Falcons’ Great Tony Gonzalez Hypes Up Rookie Kyle Pitts, Arthur Smith

Tony Gonzalez

Getty Tony Gonzalez speaks during his enshrinement into the Pro Football Hall of Fame.

The transition from the collegiate level to the NFL for tight ends can be extra challenging, however former Atlanta Falcons great, Tony Gonzalez, has a lot of faith in rookie Kyle Pitts.

“I anticipate him having a better than average rookie year because Matt (Ryan) has that history with good tight ends,” Gonzalez told The Atlanta Journal-Constitution. “Obviously, myself, Austin Hooper, he knows how to get the ball to the tight end. He knows how to draw up a play to get a tight end open, especially utilizing Matt strengths. Where does Matt like to throw the ball?”

As a dual-sport athlete out of Cal Berkley, Gonzalez was a top-ranked tight end heading into the 1997 NFL Draft. The Kansas Chiefs ended up trading up from the 18th to the 13th selection with Tennessee to draft Gonzalez.

“When I first came into the league, people were saying wow, look at the athleticism at the position,” Gonzalez said. “This guy runs a 4.6, 40. He jumps 36, 37 inches. He’s athletic as hell. Then you look at Kyle Pitts, and he’s 6-6, runs a 4.4 and jumps 40 inches. It’s kind of like when Julio Jones came in, it was like ‘oh my God.’ It’s the evolution of the position.”

Gonzalez played 16 games with zero starts and caught 33 passes during his rookie campaign but he believes Pitts will make a much bigger impact.

The Rules Are Different

Gonzalez gave a handful of reasons outside of Pitts’ athletic ability as to why he’s going to pop off in year one. For starters, the NFL rules are different nowadays than when Gonzalez played.

“When I came in you had to block a lot,” Gonzalez said. “It was expected that you had to block that defensive end or that 3-4 linebacker. They don’t have to do much of that blocking anymore.”

He added, “You don’t get hit anymore like you used to get hit. Thank God. The rules are set up for the offense to have a lot more success than it was when I was playing.”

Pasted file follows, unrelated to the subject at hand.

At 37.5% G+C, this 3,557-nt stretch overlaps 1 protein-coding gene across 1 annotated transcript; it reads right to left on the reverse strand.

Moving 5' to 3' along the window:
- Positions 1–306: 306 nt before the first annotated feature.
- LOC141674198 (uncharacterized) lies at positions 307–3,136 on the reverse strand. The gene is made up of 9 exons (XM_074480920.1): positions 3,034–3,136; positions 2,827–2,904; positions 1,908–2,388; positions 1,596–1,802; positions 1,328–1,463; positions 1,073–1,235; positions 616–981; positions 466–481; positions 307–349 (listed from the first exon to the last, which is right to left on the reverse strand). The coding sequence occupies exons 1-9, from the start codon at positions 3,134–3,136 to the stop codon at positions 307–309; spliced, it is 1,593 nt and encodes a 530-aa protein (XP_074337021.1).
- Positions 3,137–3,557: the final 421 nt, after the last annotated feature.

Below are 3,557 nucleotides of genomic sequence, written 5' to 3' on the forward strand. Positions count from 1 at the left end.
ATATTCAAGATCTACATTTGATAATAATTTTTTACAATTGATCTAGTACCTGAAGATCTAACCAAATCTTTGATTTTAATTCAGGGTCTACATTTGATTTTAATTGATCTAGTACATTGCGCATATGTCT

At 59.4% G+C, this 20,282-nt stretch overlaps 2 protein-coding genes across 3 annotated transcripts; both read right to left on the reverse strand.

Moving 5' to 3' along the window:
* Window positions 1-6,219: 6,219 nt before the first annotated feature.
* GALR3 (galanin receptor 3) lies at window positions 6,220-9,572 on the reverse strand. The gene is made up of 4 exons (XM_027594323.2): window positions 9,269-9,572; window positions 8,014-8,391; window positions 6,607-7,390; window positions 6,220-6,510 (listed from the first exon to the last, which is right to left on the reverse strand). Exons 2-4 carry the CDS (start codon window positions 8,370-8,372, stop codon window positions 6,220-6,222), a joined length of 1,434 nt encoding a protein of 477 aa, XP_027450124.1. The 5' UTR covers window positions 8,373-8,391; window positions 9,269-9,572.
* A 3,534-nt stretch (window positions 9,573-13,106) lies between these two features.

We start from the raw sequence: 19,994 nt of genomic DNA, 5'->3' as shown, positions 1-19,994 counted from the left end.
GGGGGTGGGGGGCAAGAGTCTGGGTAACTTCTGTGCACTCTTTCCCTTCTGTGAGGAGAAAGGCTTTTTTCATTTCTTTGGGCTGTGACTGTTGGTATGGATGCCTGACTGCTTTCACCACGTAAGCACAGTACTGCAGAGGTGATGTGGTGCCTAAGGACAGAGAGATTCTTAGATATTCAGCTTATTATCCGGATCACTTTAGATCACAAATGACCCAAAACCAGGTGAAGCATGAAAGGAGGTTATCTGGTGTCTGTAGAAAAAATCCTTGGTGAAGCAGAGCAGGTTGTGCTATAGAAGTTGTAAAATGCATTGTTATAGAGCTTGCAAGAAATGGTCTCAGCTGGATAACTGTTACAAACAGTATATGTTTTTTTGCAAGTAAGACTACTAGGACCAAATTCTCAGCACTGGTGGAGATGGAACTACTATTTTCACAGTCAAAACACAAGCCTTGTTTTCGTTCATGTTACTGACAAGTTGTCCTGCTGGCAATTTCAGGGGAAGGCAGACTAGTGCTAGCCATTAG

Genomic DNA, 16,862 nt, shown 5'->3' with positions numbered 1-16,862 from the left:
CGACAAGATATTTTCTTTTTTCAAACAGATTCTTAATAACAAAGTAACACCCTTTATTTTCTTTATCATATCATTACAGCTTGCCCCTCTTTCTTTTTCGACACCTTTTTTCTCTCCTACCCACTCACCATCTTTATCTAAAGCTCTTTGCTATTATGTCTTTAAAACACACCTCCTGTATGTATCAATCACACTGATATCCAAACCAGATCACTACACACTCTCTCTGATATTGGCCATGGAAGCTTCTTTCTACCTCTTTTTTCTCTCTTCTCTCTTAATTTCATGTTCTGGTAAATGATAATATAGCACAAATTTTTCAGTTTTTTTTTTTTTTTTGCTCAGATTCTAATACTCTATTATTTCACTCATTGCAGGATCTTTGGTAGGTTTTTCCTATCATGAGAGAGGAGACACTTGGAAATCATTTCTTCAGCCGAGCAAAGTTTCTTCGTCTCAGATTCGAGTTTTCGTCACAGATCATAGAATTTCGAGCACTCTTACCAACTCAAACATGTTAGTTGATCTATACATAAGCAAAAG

All in all,  Gonzalez played 17 seasons in the NFL and was selected to 14 Pro Bowls and was named All-Pro six times. During his first year of eligibility in 2019, he was inducted into the Pro Football Hall of Fame.

As for Pitts, he has a long way to go. We saw him make a brief debut in the Falcons’ preseason finale where he played just two downs and caught a short pass that turned into a 27-yard gain. But he will have a lot more opportunities to make even bigger plays beginning in Week 1.

“I think Kyle is going to have an outstanding year,” Gonzalez said. “He’s got Calvin Ridley on the other side to take the pressure off because he’ll be the No. 1 option it looks like. He’ll get a lot of one-on-one match ups and when he’s covered, he’s not covered. It’s kind of like when I played there. Matt, the first thing he said, was where do you like the ball. I like it up here. Throw it high. Let me go get that thing.”

Pitts Has Arthur Smith & Justin Peelle Leading Him

Another big reason that Pitts is destined for success is because of who is leading him.

Gonzalez’s former teammate Justin Peelle is Pitts’ position coach. Peelle played nine seasons in the league, including the 2010 season with Gonzalez on the Falcons. He also helped the Falcons clinch a playoff berth for the first time since 2004.

“For me Justin Peelle, that makes me happy that he’s going to be in that room with Kyle,” Gonzalez said. “Kyle is in for a great career. I think a big thing that’s really important is how you start your career. Who do you surround yourself with at the beginning kind of sets the tone.

“You learn how to do it the right way from the beginning. You’ve got a guy who’s going to hold you accountable. Justin Peelle will hold Kyle Pitts accountable. There’s going to be no Diva treatment there. It’s going to be like this is how you do it. I’m not here to baby you. You’re going to be better for it. That gives me a lot of confidence that Kyle is going to be great.”

Not to mention that the Falcons’ new head coach Arthur Smith was a tight ends coach for several seasons before moving up in the ranks.

“Then Arthur Smith is a play-calling guru,” Gonzalez said. “I love the way he came in and established himself right away, making an unpopular decision in trading away Julio Jones. I think he’s a guy, who’s going to do it his way. He’s going to go out there and have great success.”

Of course, Pitts’s mindset is going to take him the furthest.

“It’s about being the best player you can be,” Gonzalez said. “If he has that attitude, the sky is the limit for him. He’ll be one of the best tight ends in the NFL in a short amount of time.”


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